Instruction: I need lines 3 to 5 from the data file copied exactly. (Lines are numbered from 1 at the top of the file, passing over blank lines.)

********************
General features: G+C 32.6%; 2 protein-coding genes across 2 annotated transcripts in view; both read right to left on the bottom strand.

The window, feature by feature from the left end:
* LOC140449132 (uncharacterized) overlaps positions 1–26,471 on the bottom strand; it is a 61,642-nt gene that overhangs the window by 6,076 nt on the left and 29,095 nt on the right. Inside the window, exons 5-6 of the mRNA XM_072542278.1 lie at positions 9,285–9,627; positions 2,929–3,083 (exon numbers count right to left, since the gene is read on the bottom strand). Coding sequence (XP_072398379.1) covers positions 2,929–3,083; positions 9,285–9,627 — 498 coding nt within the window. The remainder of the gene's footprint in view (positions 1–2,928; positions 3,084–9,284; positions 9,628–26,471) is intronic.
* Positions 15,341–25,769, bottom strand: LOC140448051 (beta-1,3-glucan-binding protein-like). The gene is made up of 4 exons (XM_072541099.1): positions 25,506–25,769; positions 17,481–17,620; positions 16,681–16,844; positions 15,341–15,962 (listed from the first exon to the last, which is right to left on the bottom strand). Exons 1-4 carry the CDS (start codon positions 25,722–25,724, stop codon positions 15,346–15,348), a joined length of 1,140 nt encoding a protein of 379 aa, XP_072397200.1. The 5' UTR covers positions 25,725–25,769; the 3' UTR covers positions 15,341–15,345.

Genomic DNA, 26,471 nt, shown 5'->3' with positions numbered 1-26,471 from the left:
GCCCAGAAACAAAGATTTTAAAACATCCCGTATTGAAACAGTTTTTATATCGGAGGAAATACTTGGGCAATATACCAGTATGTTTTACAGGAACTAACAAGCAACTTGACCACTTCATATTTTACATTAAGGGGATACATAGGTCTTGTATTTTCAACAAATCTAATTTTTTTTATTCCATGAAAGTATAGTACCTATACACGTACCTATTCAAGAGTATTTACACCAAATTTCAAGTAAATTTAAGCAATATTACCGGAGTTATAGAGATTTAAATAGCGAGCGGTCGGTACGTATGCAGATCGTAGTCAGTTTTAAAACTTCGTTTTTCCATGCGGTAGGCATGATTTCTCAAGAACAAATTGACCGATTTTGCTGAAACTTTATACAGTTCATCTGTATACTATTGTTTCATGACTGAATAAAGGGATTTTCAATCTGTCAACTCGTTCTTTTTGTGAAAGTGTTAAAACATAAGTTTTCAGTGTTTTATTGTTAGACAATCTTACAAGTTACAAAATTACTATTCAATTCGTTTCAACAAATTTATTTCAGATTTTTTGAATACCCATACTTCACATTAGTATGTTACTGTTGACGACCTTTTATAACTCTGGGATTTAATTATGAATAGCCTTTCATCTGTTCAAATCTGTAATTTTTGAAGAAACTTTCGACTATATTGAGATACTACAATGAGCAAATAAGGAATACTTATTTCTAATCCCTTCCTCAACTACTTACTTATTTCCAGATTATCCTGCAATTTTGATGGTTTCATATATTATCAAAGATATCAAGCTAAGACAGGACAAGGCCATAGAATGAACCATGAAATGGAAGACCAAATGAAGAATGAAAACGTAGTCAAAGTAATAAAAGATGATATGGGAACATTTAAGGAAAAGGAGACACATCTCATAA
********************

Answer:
* LOC140449132 (uncharacterized) overlaps positions 1–26,471 on the bottom strand; it is a 61,642-nt gene that overhangs the window by 6,076 nt on the left and 29,095 nt on the right. Inside the window, exons 5-6 of the mRNA XM_072542278.1 lie at positions 9,285–9,627; positions 2,929–3,083 (exon numbers count right to left, since the gene is read on the bottom strand). Coding sequence (XP_072398379.1) covers positions 2,929–3,083; positions 9,285–9,627 — 498 coding nt within the window. The remainder of the gene's footprint in view (positions 1–2,928; positions 3,084–9,284; positions 9,628–26,471) is intronic.
* Positions 15,341–25,769, bottom strand: LOC140448051 (beta-1,3-glucan-binding protein-like). The gene is made up of 4 exons (XM_072541099.1): positions 25,506–25,769; positions 17,481–17,620; positions 16,681–16,844; positions 15,341–15,962 (listed from the first exon to the last, which is right to left on the bottom strand). Exons 1-4 carry the CDS (start codon positions 25,722–25,724, stop codon positions 15,346–15,348), a joined length of 1,140 nt encoding a protein of 379 aa, XP_072397200.1. The 5' UTR covers positions 25,725–25,769; the 3' UTR covers positions 15,341–15,345.

Genomic DNA, 26,471 nt, shown 5'->3' with positions numbered 1-26,471 from the left: